Sriram's graphic novel 'MAI' tells the story of a bomb blast survivor

Sriram is currently working on a graphic novel on the Kargil war veteran, Major DP Singh, popularly known as India's first blade runner.
Sriram's graphic novel 'MAI' tells the story of a bomb blast survivor
Sriram's graphic novel 'MAI' tells the story of a bomb blast survivor
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When Sriram Jagannathan first decided to work on a graphic novel, he was undecided on the story he wanted to tell. A multimedia artist who has been with an e-learning firm for the over 16 years, Sriram has always wanted to bring out graphic novels. “Having read books like Persepolis by Marjane Satrapi and Maus by Art Spiegelman, I’ve been wanting to create one,” says Sriram.

And so when he heard about Malvika Iyer for the first time from a friend, he was inspired by her resolute courage in the face of adversity. Malvika, a grenade blast survivor, is a motivational speaker and a social worker. Having lost both her hands when she was 13, Malvika is a disability rights activist today.

Inspired by her spirit, Sriram decided that his first graphic novel was going to be on Malvika’s story. “I wasn’t very sure if she’d agree, but Malvika was very forthcoming from the very beginning,” he shares. 

Malvika Iyer

Around April last year, Sriram wrote to Malvika on her LinkedIn page, hoping to make her acquaintance. He was about to lose hope when he hadn’t heard back from her for close to a month. When she finally did get in touch, the two began discussing over Skype, spending a couple of hours every day for about a month.

Sriram shares that it was the mother-daughter bond, the one that helped her sail through difficult times, that he wanted to focus on in his story. “If you’ve seen the cover, the pattern seen on it is the same design that’s on her mother’s dupatta. On the day she was taking her to the hospital, Malvika’s mother wiped her blood with this very same dupatta. She treasures the dupatta even today,” says Sriram.   

Therefore, Sriram also met Malavika’s mother in Chennai. “I had a bit of an apprehension, trying to get them to go through those traumatic days. I later heard that her mother broke down after I left,” he says. The graphic novel MAI, named after her nickname, focussed on Malavika’s achievements and spoke of her bond with her mother.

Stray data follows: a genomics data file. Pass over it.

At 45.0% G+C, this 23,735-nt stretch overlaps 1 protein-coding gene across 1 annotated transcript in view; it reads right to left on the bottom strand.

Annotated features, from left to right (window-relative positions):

“There are two instances of which she’s mighty proud. The time when she scored 100 in math and science during her tenth boards, preparing for it in just three months, and the time she met former President APJ Abdul Kalam. These are two major events I focussed on in the book as well,” shares Sriram.

In the end, things turned out great for Sriram with many appreciating the book. “While I had targeted the book for ages 13 and above, the medium and the story made it possible for eight and nine-year-olds to like it as well. Interestingly many mothers, some above the age of 60, liked it too,” shares Sriram.

The biggest feedback, however, came from Malvika’s mother, who wrote, “Sriram was a stranger for Malvika and me a year back! But today I feel he was traveling with us in our life’s hardships. He has portrayed Malvika’s character exactly!” on the book’s online shop page on Amazon. 

“I grew up reading books like Tinkle, TinTin, and Asterix. In a way, comics and graphic novels lead you to pick up bigger novels and literary pieces,” says Sriram adding, “While we have a better market for it in the West and in Japan, India is yet to explore it to its fullest.” He also adds, “The way I see it, the publishers will have to create the market for graphic novels so more people come forward to try it, thereby creating good demand.”

Sriram Jagannathan 

Sriram’s working method was one with unique plans and restrictions. “I wanted to keep the page count to 100, to signify her 100 marks. Also, I wanted the story to flow between two pages and not get carried over. The panels on any two pages would be self-contained. It was quite a challenge to work around these mandates,” he says with a chuckle adding, "However, keeping it brief, conveying the most with very little words was my biggest challenge."

The book was launched online on April, close to a month after Malvika was awarded the Nari Shakti Puraskar, the Highest Civilian Honour for Women for outstanding contribution to women’s empowerment by the President of India, Ram Nath Kovind. 

Sriram is currently working on a graphic novel on the Kargil war veteran, Major DP Singh, popularly known as India's first blade runner. “I’ve just started working on this. I’m co-authoring this book along with an associate. We hope to bring out this book early next year,” says Sriram.

So does he prefer writing on real-life heroes, rather than fictional heroes? “Well, I haven’t looked at it like that. We’ve got such good, inspiring stories all around us. I wanted to utilise that,” he finishes. 

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